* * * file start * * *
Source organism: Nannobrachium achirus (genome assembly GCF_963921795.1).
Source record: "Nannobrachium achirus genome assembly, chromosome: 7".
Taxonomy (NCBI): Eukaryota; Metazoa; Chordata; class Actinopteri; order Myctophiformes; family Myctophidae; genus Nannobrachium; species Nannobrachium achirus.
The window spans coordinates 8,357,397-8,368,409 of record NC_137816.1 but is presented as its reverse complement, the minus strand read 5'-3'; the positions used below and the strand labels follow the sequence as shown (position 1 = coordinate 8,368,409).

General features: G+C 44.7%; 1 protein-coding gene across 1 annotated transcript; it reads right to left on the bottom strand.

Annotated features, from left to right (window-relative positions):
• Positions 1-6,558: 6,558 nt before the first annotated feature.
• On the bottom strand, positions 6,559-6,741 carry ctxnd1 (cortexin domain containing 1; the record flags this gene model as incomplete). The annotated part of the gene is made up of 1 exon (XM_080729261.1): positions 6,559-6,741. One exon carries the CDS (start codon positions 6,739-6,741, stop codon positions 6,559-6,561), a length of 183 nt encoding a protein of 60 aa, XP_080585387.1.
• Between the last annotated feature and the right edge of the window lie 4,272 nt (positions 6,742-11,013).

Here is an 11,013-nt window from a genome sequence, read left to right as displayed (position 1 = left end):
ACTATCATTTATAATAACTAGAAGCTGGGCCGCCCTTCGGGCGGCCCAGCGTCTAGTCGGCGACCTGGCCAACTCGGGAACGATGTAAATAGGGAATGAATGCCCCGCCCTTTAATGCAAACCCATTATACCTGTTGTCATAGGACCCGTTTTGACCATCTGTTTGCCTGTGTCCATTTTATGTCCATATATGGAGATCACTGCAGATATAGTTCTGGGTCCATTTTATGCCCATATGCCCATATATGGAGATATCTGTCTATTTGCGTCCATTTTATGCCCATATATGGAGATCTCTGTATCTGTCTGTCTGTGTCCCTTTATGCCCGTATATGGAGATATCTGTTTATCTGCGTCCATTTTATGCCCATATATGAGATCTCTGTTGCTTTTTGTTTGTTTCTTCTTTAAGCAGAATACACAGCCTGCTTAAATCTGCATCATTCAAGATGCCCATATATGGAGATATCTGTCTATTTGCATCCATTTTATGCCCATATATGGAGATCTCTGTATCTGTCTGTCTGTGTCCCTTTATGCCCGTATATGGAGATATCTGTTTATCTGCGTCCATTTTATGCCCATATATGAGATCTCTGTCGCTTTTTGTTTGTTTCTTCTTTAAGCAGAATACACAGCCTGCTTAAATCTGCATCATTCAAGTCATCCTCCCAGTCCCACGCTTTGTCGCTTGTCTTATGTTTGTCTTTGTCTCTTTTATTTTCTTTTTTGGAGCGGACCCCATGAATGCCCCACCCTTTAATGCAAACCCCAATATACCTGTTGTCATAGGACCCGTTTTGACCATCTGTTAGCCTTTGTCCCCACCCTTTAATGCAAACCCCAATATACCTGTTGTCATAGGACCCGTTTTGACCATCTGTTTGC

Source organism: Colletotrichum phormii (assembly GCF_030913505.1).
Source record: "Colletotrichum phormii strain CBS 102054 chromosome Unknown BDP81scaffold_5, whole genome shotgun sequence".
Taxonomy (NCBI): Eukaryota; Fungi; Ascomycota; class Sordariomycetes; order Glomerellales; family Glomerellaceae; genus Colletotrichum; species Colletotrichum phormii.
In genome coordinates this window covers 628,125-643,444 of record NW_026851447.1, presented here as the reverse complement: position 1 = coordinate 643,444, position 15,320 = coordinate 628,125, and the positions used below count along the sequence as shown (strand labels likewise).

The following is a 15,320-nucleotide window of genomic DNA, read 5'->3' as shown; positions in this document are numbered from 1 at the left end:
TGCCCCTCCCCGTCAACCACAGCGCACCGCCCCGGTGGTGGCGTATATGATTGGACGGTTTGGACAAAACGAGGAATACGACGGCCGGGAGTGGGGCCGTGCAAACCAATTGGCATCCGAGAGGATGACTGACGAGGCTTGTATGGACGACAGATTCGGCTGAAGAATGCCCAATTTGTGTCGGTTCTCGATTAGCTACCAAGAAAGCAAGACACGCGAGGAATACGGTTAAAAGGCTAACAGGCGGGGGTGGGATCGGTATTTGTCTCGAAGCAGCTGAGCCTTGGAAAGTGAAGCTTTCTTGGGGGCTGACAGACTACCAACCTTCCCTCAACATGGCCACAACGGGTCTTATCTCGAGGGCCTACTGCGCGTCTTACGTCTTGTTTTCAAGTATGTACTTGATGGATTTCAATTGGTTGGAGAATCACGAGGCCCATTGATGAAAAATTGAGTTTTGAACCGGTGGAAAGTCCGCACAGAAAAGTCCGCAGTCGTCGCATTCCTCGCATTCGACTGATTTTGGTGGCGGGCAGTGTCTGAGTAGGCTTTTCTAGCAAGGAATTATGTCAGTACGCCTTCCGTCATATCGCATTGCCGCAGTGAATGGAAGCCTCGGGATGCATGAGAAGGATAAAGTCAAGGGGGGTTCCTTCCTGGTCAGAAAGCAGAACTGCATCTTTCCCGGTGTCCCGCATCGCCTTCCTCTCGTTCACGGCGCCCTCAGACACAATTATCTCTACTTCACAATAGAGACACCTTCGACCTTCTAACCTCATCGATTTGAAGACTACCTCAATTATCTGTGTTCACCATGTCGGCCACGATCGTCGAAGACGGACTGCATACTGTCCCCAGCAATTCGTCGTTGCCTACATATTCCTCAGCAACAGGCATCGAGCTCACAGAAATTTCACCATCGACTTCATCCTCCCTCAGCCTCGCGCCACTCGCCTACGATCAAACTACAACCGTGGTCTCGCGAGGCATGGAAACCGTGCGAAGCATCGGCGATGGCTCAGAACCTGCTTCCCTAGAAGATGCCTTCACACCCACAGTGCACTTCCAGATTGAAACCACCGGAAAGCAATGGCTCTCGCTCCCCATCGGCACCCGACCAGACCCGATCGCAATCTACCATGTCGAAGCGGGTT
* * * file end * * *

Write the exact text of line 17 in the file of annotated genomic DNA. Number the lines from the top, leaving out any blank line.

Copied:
TGCCCCTCCCCGTCAACCACAGCGCACCGCCCCGGTGGTGGCGTATATGATTGGACGGTTTGGACAAAACGAGGAATACGACGGCCGGGAGTGGGGCCGTGCAAACCAATTGGCATCCGAGAGGATGACTGACGAGGCTTGTATGGACGACAGATTCGGCTGAAGAATGCCCAATTTGTGTCGGTTCTCGATTAGCTACCAAGAAAGCAAGACACGCGAGGAATACGGTTAAAAGGCTAACAGGCGGGGGTGGGATCGGTATTTGTCTCGAAGCAGCTGAGCCTTGGAAAGTGAAGCTTTCTTGGGGGCTGACAGACTACCAACCTTCCCTCAACATGGCCACAACGGGTCTTATCTCGAGGGCCTACTGCGCGTCTTACGTCTTGTTTTCAAGTATGTACTTGATGGATTTCAATTGGTTGGAGAATCACGAGGCCCATTGATGAAAAATTGAGTTTTGAACCGGTGGAAAGTCCGCACAGAAAAGTCCGCAGTCGTCGCATTCCTCGCATTCGACTGATTTTGGTGGCGGGCAGTGTCTGAGTAGGCTTTTCTAGCAAGGAATTATGTCAGTACGCCTTCCGTCATATCGCATTGCCGCAGTGAATGGAAGCCTCGGGATGCATGAGAAGGATAAAGTCAAGGGGGGTTCCTTCCTGGTCAGAAAGCAGAACTGCATCTTTCCCGGTGTCCCGCATCGCCTTCCTCTCGTTCACGGCGCCCTCAGACACAATTATCTCTACTTCACAATAGAGACACCTTCGACCTTCTAACCTCATCGATTTGAAGACTACCTCAATTATCTGTGTTCACCATGTCGGCCACGATCGTCGAAGACGGACTGCATACTGTCCCCAGCAATTCGTCGTTGCCTACATATTCCTCAGCAACAGGCATCGAGCTCACAGAAATTTCACCATCGACTTCATCCTCCCTCAGCCTCGCGCCACTCGCCTACGATCAAACTACAACCGTGGTCTCGCGAGGCATGGAAACCGTGCGAAGCATCGGCGATGGCTCAGAACCTGCTTCCCTAGAAGATGCCTTCACACCCACAGTGCACTTCCAGATTGAAACCACCGGAAAGCAATGGCTCTCGCTCCCCATCGGCACCCGACCAGACCCGATCGCAATCTACCATGTCGAAGCGGGTT